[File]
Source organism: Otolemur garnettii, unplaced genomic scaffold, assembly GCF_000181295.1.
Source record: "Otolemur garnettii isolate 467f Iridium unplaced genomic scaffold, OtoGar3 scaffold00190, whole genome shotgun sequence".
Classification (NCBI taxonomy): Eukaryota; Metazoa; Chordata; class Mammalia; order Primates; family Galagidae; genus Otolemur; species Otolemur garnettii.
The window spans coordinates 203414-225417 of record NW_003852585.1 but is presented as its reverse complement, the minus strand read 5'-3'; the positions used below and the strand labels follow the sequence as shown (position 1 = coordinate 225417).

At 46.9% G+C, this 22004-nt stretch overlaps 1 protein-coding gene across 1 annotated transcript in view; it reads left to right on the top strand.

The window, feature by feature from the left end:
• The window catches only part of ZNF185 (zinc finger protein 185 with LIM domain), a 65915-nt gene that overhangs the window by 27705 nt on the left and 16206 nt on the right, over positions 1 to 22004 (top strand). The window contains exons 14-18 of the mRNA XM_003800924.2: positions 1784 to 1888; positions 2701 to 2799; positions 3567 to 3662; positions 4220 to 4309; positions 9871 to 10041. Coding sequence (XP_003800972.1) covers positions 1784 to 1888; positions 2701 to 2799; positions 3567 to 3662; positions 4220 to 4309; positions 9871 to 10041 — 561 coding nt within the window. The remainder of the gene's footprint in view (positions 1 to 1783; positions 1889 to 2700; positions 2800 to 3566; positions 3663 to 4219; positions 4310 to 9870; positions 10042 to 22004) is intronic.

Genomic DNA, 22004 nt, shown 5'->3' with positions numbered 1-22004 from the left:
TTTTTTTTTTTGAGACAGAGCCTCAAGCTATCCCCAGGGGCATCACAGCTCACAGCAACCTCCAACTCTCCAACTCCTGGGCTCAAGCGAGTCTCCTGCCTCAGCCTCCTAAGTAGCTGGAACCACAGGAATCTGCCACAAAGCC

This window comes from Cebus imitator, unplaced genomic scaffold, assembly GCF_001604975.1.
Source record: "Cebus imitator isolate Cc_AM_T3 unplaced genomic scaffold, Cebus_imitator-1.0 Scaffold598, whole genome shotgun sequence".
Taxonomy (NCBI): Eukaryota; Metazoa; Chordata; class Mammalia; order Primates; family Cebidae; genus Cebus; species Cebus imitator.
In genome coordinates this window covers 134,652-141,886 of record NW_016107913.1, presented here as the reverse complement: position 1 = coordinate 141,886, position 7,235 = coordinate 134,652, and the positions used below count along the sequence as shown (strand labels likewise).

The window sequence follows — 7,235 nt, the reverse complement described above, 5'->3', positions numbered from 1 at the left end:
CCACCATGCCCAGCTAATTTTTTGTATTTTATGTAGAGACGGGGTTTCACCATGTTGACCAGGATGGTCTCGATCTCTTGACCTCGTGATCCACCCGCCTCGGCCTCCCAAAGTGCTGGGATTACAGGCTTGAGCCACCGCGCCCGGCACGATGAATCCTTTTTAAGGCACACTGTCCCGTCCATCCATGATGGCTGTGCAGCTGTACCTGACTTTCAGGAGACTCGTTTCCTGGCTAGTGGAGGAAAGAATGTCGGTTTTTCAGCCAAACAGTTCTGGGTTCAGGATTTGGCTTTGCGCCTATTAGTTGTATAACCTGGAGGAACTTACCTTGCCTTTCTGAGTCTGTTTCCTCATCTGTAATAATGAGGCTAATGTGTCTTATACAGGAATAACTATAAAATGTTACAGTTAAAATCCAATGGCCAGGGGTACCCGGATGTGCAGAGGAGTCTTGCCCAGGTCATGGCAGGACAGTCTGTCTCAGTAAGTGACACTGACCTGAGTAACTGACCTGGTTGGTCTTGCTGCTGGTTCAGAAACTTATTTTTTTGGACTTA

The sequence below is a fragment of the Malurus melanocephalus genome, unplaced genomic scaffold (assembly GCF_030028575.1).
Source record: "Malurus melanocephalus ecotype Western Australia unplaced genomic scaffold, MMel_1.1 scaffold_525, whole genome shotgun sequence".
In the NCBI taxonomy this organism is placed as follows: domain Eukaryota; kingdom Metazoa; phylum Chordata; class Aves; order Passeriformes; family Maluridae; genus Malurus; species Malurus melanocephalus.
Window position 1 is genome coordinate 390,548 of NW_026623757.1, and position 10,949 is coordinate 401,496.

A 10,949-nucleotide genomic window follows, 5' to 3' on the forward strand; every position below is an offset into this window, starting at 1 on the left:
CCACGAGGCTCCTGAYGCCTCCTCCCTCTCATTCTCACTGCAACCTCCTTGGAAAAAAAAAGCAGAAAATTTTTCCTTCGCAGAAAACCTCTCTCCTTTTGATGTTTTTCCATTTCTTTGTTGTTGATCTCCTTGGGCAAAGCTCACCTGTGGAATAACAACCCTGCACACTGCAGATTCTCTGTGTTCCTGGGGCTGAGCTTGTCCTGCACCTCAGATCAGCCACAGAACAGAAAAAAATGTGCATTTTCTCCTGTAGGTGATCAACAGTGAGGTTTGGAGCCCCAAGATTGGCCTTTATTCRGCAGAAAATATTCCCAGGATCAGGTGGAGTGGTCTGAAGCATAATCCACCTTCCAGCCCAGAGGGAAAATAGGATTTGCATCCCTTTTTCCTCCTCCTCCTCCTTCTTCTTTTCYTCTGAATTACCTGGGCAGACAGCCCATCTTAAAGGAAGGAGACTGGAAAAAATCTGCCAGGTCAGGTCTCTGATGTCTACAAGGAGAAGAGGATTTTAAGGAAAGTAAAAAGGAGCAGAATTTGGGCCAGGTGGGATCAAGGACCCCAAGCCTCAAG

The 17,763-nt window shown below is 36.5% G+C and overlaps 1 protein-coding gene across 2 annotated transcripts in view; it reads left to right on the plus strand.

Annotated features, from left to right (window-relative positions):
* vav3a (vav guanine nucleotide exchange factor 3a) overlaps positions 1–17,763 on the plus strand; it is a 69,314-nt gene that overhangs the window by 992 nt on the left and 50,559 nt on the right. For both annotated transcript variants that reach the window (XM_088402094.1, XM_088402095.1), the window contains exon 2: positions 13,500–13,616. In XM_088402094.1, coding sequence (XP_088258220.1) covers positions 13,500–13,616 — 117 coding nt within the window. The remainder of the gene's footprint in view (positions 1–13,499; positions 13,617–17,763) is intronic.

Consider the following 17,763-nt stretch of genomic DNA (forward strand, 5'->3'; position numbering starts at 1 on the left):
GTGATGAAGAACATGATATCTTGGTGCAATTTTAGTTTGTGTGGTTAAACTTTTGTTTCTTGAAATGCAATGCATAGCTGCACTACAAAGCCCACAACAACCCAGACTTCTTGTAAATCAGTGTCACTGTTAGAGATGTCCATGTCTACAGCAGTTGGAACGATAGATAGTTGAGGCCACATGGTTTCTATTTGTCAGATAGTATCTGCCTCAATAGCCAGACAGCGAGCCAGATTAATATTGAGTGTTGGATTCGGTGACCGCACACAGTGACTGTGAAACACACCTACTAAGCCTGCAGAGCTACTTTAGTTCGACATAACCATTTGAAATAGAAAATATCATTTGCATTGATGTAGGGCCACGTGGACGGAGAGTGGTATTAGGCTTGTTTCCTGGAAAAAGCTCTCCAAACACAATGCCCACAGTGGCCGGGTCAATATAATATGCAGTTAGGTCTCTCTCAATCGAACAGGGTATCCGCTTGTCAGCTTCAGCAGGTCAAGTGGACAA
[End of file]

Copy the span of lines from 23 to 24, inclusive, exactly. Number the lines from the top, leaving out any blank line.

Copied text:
Annotated features, from left to right (window-relative positions):
* vav3a (vav guanine nucleotide exchange factor 3a) overlaps positions 1–17,763 on the plus strand; it is a 69,314-nt gene that overhangs the window by 992 nt on the left and 50,559 nt on the right. For both annotated transcript variants that reach the window (XM_088402094.1, XM_088402095.1), the window contains exon 2: positions 13,500–13,616. In XM_088402094.1, coding sequence (XP_088258220.1) covers positions 13,500–13,616 — 117 coding nt within the window. The remainder of the gene's footprint in view (positions 1–13,499; positions 13,617–17,763) is intronic.